Huang Zi: Pioneer of patriotic songs

( ) Updated: 2015-08-24 04:25:53

Huang Zi: Pioneer of patriotic songs

Huang Zi. [File photo]

"Of the vast land of charm and beauty, who is the owner? We four thousand millions compatriots! At the desperate moments of national peril, we must unite and stand up to our enemy..."

The lyrics above come from the first anti-aggression patriotic song Kang Di Ge composed by musician Huang Zi after the September 18 Incident in 1931. Although it may not ring a bell among young people today, the song inspired soldiers and civilians to fight bravely during the War against Japanese Aggression (1937-45).

Huang Zi, born in 1904 in Chuansha, or present-day Shanghai, was a teacher of many modern Chinese musical pioneers, including Jiang Dingxian, Liu Xuean, He Lvting and Chen Tianhe, who were his four major pupils. During his studies at the Department of Music at Yale University, he composed the symphony prelude Nostalgia, which became the first symphony created by a Chinese composer, and also the first Chinese symphony performed by foreign orchestras.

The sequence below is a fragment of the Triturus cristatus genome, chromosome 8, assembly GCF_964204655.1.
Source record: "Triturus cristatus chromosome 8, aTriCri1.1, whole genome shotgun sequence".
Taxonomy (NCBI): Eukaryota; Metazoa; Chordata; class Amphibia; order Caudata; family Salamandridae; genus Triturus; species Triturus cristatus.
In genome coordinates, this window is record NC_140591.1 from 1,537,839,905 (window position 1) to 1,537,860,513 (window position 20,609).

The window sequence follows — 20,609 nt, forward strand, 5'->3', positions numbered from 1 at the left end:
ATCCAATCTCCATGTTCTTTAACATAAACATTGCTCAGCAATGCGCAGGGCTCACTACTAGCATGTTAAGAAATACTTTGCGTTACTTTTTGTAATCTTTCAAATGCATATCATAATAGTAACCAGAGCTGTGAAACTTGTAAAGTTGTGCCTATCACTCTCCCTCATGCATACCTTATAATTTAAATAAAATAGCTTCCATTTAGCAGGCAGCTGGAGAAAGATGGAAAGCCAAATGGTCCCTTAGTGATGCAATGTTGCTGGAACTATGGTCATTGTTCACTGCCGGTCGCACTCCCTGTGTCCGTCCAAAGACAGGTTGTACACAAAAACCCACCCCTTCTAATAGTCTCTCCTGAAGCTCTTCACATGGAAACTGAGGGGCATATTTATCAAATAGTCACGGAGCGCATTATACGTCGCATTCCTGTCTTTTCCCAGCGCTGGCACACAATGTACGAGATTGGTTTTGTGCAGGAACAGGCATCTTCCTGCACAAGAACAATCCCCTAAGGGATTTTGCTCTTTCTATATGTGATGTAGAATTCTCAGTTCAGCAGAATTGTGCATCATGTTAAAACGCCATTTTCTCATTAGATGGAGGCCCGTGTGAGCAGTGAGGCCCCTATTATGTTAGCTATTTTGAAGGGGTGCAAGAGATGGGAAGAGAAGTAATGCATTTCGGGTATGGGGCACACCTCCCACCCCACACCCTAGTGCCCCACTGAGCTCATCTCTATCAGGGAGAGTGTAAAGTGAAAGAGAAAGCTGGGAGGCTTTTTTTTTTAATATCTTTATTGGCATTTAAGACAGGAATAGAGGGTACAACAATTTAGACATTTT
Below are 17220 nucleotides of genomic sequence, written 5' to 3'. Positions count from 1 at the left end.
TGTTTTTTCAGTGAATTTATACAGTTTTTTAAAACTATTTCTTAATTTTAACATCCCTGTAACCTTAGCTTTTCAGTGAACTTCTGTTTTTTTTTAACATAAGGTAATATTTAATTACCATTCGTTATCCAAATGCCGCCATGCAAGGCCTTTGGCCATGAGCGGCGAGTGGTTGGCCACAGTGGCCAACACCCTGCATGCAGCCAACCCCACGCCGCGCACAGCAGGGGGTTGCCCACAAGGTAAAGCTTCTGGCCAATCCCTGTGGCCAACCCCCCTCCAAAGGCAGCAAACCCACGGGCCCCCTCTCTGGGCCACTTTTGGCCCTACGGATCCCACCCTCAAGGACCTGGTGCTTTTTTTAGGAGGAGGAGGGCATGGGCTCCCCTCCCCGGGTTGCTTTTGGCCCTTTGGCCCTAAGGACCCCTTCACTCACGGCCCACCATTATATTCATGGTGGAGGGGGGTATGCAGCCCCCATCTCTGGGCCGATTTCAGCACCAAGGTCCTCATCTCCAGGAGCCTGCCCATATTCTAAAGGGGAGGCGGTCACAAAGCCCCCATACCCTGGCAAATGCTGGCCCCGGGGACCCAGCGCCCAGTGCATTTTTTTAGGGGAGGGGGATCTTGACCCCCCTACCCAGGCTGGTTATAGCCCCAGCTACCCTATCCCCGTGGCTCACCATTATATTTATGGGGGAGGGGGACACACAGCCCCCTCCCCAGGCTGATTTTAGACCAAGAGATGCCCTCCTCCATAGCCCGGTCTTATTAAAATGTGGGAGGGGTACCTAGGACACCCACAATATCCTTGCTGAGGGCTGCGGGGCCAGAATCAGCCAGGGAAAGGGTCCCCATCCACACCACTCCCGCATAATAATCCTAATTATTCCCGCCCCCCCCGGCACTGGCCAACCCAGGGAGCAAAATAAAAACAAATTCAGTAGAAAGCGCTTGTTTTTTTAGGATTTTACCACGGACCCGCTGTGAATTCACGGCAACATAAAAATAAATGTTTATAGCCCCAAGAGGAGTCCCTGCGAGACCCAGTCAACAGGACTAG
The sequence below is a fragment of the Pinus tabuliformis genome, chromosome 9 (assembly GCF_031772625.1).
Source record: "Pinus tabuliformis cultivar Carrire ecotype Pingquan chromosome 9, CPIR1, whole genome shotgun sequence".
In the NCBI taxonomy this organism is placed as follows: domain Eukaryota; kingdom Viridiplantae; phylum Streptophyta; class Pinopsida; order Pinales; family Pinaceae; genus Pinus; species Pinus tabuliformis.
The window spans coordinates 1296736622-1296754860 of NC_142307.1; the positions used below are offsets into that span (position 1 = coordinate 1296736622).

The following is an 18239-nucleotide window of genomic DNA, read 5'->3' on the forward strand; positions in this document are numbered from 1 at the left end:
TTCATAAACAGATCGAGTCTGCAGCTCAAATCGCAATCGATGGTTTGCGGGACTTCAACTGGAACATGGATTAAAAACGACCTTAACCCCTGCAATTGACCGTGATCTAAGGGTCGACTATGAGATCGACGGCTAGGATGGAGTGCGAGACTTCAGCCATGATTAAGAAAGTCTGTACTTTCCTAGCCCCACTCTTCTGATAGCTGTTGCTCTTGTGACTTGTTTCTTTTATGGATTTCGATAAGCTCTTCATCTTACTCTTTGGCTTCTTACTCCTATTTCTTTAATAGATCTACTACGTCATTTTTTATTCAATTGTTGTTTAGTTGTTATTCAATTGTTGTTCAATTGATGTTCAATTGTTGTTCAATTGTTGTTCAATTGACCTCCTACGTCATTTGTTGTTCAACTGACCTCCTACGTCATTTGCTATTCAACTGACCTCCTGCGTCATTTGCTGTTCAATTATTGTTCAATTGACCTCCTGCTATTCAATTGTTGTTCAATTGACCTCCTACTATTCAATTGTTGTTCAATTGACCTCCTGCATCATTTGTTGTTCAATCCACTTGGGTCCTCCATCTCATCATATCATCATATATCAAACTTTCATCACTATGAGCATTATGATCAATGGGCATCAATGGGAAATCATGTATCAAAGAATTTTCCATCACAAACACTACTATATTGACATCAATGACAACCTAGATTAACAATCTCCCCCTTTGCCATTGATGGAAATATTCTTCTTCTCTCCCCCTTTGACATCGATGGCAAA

Huang's music was at once lyrical and romantic. The September 18 Incident in 1931 shocked him and changed his musical style. After learning the Japanese invaders occupied the three Northeast provinces (present-day Liaoning, Jilin and Heilongjiang provinces in Northeast China), Huang, driven by outrage, composed a song and waited for the appropriate lyrics to accompany it. After around a month, with no suitable lyrics, he wrote an indignant passage which later became the first half of the lyrics of Kang Di Ge (lyricist Wei Hanzhang finished the second half), calling Chinese people to unite and fight against the invaders.

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